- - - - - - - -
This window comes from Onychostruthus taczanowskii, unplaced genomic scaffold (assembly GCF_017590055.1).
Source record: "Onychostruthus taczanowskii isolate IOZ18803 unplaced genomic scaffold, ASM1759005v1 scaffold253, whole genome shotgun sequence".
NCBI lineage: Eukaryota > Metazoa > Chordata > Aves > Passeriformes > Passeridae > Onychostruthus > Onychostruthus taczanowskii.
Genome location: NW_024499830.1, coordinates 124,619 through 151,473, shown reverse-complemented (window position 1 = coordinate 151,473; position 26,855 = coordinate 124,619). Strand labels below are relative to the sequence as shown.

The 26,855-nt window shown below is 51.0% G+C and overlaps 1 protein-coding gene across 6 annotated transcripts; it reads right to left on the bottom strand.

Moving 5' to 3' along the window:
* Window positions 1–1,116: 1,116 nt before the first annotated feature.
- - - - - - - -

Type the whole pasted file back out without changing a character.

This window comes from Onychostruthus taczanowskii, unplaced genomic scaffold (assembly GCF_017590055.1).
Source record: "Onychostruthus taczanowskii isolate IOZ18803 unplaced genomic scaffold, ASM1759005v1 scaffold253, whole genome shotgun sequence".
NCBI lineage: Eukaryota > Metazoa > Chordata > Aves > Passeriformes > Passeridae > Onychostruthus > Onychostruthus taczanowskii.
Genome location: NW_024499830.1, coordinates 124,619 through 151,473, shown reverse-complemented (window position 1 = coordinate 151,473; position 26,855 = coordinate 124,619). Strand labels below are relative to the sequence as shown.

The 26,855-nt window shown below is 51.0% G+C and overlaps 1 protein-coding gene across 6 annotated transcripts; it reads right to left on the bottom strand.

Moving 5' to 3' along the window:
* Window positions 1–1,116: 1,116 nt before the first annotated feature.